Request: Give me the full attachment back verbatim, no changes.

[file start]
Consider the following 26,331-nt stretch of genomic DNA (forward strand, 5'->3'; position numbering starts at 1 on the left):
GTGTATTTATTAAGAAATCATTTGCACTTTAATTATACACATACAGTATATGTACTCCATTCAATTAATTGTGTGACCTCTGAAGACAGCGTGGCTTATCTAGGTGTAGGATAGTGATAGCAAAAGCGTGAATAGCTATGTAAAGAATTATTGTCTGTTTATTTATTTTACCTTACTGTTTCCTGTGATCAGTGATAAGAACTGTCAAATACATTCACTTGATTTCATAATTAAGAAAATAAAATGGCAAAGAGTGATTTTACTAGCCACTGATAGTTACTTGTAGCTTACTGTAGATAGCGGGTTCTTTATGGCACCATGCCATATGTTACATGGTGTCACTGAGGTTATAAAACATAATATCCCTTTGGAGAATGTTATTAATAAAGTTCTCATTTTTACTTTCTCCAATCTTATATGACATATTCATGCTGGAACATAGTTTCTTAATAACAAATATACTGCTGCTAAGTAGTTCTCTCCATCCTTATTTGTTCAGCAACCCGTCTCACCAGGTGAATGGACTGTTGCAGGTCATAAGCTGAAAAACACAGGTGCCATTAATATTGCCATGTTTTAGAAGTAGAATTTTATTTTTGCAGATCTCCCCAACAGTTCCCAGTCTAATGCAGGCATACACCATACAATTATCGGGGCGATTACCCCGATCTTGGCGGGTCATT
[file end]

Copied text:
Consider the following 26,331-nt stretch of genomic DNA (forward strand, 5'->3'; position numbering starts at 1 on the left):
GTGTATTTATTAAGAAATCATTTGCACTTTAATTATACACATACAGTATATGTACTCCATTCAATTAATTGTGTGACCTCTGAAGACAGCGTGGCTTATCTAGGTGTAGGATAGTGATAGCAAAAGCGTGAATAGCTATGTAAAGAATTATTGTCTGTTTATTTATTTTACCTTACTGTTTCCTGTGATCAGTGATAAGAACTGTCAAATACATTCACTTGATTTCATAATTAAGAAAATAAAATGGCAAAGAGTGATTTTACTAGCCACTGATAGTTACTTGTAGCTTACTGTAGATAGCGGGTTCTTTATGGCACCATGCCATATGTTACATGGTGTCACTGAGGTTATAAAACATAATATCCCTTTGGAGAATGTTATTAATAAAGTTCTCATTTTTACTTTCTCCAATCTTATATGACATATTCATGCTGGAACATAGTTTCTTAATAACAAATATACTGCTGCTAAGTAGTTCTCTCCATCCTTATTTGTTCAGCAACCCGTCTCACCAGGTGAATGGACTGTTGCAGGTCATAAGCTGAAAAACACAGGTGCCATTAATATTGCCATGTTTTAGAAGTAGAATTTTATTTTTGCAGATCTCCCCAACAGTTCCCAGTCTAATGCAGGCATACACCATACAATTATCGGGGCGATTACCCCGATCTTGGCGGGTCATT